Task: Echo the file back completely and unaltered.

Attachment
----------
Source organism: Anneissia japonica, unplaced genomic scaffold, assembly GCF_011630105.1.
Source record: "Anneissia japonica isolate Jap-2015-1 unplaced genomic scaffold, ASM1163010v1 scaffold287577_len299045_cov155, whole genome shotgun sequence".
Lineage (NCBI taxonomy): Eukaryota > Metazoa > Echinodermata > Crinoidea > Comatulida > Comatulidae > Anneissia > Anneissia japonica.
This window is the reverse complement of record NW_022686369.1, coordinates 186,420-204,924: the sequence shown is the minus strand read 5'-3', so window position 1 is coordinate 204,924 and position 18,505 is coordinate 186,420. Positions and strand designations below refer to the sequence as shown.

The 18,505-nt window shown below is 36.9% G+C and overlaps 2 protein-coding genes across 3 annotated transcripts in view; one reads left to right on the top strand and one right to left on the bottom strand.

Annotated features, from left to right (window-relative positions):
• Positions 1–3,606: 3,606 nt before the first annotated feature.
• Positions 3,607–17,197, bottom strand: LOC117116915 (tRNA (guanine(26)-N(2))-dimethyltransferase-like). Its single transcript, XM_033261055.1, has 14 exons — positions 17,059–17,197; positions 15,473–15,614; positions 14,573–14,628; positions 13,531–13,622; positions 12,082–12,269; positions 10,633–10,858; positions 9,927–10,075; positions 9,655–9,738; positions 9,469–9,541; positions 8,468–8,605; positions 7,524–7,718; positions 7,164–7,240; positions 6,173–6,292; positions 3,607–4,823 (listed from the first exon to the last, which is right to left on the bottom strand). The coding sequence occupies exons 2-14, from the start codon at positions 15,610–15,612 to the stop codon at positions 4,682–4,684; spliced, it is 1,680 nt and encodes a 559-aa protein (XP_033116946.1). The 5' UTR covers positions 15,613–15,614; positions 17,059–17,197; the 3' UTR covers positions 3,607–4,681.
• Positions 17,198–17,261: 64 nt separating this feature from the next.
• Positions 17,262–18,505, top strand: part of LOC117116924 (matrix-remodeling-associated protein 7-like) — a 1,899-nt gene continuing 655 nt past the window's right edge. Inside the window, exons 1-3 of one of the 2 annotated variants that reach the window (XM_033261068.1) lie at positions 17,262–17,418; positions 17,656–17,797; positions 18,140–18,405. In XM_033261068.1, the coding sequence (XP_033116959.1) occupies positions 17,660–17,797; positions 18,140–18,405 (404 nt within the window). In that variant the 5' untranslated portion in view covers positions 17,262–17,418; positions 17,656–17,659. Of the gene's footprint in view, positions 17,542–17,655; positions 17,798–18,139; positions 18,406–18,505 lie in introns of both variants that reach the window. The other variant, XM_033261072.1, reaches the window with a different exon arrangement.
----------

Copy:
Source organism: Anneissia japonica, unplaced genomic scaffold, assembly GCF_011630105.1.
Source record: "Anneissia japonica isolate Jap-2015-1 unplaced genomic scaffold, ASM1163010v1 scaffold287577_len299045_cov155, whole genome shotgun sequence".
Lineage (NCBI taxonomy): Eukaryota > Metazoa > Echinodermata > Crinoidea > Comatulida > Comatulidae > Anneissia > Anneissia japonica.
This window is the reverse complement of record NW_022686369.1, coordinates 186,420-204,924: the sequence shown is the minus strand read 5'-3', so window position 1 is coordinate 204,924 and position 18,505 is coordinate 186,420. Positions and strand designations below refer to the sequence as shown.

The 18,505-nt window shown below is 36.9% G+C and overlaps 2 protein-coding genes across 3 annotated transcripts in view; one reads left to right on the top strand and one right to left on the bottom strand.

Annotated features, from left to right (window-relative positions):
• Positions 1–3,606: 3,606 nt before the first annotated feature.
• Positions 3,607–17,197, bottom strand: LOC117116915 (tRNA (guanine(26)-N(2))-dimethyltransferase-like). Its single transcript, XM_033261055.1, has 14 exons — positions 17,059–17,197; positions 15,473–15,614; positions 14,573–14,628; positions 13,531–13,622; positions 12,082–12,269; positions 10,633–10,858; positions 9,927–10,075; positions 9,655–9,738; positions 9,469–9,541; positions 8,468–8,605; positions 7,524–7,718; positions 7,164–7,240; positions 6,173–6,292; positions 3,607–4,823 (listed from the first exon to the last, which is right to left on the bottom strand). The coding sequence occupies exons 2-14, from the start codon at positions 15,610–15,612 to the stop codon at positions 4,682–4,684; spliced, it is 1,680 nt and encodes a 559-aa protein (XP_033116946.1). The 5' UTR covers positions 15,613–15,614; positions 17,059–17,197; the 3' UTR covers positions 3,607–4,681.
• Positions 17,198–17,261: 64 nt separating this feature from the next.
• Positions 17,262–18,505, top strand: part of LOC117116924 (matrix-remodeling-associated protein 7-like) — a 1,899-nt gene continuing 655 nt past the window's right edge. Inside the window, exons 1-3 of one of the 2 annotated variants that reach the window (XM_033261068.1) lie at positions 17,262–17,418; positions 17,656–17,797; positions 18,140–18,405. In XM_033261068.1, the coding sequence (XP_033116959.1) occupies positions 17,660–17,797; positions 18,140–18,405 (404 nt within the window). In that variant the 5' untranslated portion in view covers positions 17,262–17,418; positions 17,656–17,659. Of the gene's footprint in view, positions 17,542–17,655; positions 17,798–18,139; positions 18,406–18,505 lie in introns of both variants that reach the window. The other variant, XM_033261072.1, reaches the window with a different exon arrangement.